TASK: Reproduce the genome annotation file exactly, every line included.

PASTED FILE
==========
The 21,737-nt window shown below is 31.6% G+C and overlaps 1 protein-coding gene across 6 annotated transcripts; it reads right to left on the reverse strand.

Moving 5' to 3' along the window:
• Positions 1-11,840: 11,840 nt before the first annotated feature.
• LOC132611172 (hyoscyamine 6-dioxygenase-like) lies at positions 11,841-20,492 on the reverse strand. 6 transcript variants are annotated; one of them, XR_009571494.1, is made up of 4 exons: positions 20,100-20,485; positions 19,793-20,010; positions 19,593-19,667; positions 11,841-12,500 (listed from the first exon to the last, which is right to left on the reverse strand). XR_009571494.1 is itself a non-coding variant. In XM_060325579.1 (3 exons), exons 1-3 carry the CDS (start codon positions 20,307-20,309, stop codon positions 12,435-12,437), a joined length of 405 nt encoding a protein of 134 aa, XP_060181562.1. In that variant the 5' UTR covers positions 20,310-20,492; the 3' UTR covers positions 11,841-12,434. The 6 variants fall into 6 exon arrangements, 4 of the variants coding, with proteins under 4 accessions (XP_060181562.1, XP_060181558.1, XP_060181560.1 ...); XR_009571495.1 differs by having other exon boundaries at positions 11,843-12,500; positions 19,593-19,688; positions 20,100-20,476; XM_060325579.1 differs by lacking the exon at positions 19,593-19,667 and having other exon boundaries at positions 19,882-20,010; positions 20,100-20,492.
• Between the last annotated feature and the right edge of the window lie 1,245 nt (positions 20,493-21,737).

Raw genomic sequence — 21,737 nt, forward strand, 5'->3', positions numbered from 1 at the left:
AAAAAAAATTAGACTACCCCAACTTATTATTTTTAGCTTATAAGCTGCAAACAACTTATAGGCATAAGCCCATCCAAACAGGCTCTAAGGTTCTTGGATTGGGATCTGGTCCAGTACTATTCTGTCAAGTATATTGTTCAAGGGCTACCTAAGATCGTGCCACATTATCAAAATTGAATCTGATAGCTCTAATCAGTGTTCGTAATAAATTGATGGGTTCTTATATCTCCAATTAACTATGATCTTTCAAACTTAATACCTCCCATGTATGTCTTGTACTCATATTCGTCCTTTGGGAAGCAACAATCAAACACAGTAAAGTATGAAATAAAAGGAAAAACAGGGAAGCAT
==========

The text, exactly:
The 21,737-nt window shown below is 31.6% G+C and overlaps 1 protein-coding gene across 6 annotated transcripts; it reads right to left on the reverse strand.

Moving 5' to 3' along the window:
• Positions 1-11,840: 11,840 nt before the first annotated feature.
• LOC132611172 (hyoscyamine 6-dioxygenase-like) lies at positions 11,841-20,492 on the reverse strand. 6 transcript variants are annotated; one of them, XR_009571494.1, is made up of 4 exons: positions 20,100-20,485; positions 19,793-20,010; positions 19,593-19,667; positions 11,841-12,500 (listed from the first exon to the last, which is right to left on the reverse strand). XR_009571494.1 is itself a non-coding variant. In XM_060325579.1 (3 exons), exons 1-3 carry the CDS (start codon positions 20,307-20,309, stop codon positions 12,435-12,437), a joined length of 405 nt encoding a protein of 134 aa, XP_060181562.1. In that variant the 5' UTR covers positions 20,310-20,492; the 3' UTR covers positions 11,841-12,434. The 6 variants fall into 6 exon arrangements, 4 of the variants coding, with proteins under 4 accessions (XP_060181562.1, XP_060181558.1, XP_060181560.1 ...); XR_009571495.1 differs by having other exon boundaries at positions 11,843-12,500; positions 19,593-19,688; positions 20,100-20,476; XM_060325579.1 differs by lacking the exon at positions 19,593-19,667 and having other exon boundaries at positions 19,882-20,010; positions 20,100-20,492.
• Between the last annotated feature and the right edge of the window lie 1,245 nt (positions 20,493-21,737).

Raw genomic sequence — 21,737 nt, forward strand, 5'->3', positions numbered from 1 at the left:
AAAAAAAATTAGACTACCCCAACTTATTATTTTTAGCTTATAAGCTGCAAACAACTTATAGGCATAAGCCCATCCAAACAGGCTCTAAGGTTCTTGGATTGGGATCTGGTCCAGTACTATTCTGTCAAGTATATTGTTCAAGGGCTACCTAAGATCGTGCCACATTATCAAAATTGAATCTGATAGCTCTAATCAGTGTTCGTAATAAATTGATGGGTTCTTATATCTCCAATTAACTATGATCTTTCAAACTTAATACCTCCCATGTATGTCTTGTACTCATATTCGTCCTTTGGGAAGCAACAATCAAACACAGTAAAGTATGAAATAAAAGGAAAAACAGGGAAGCAT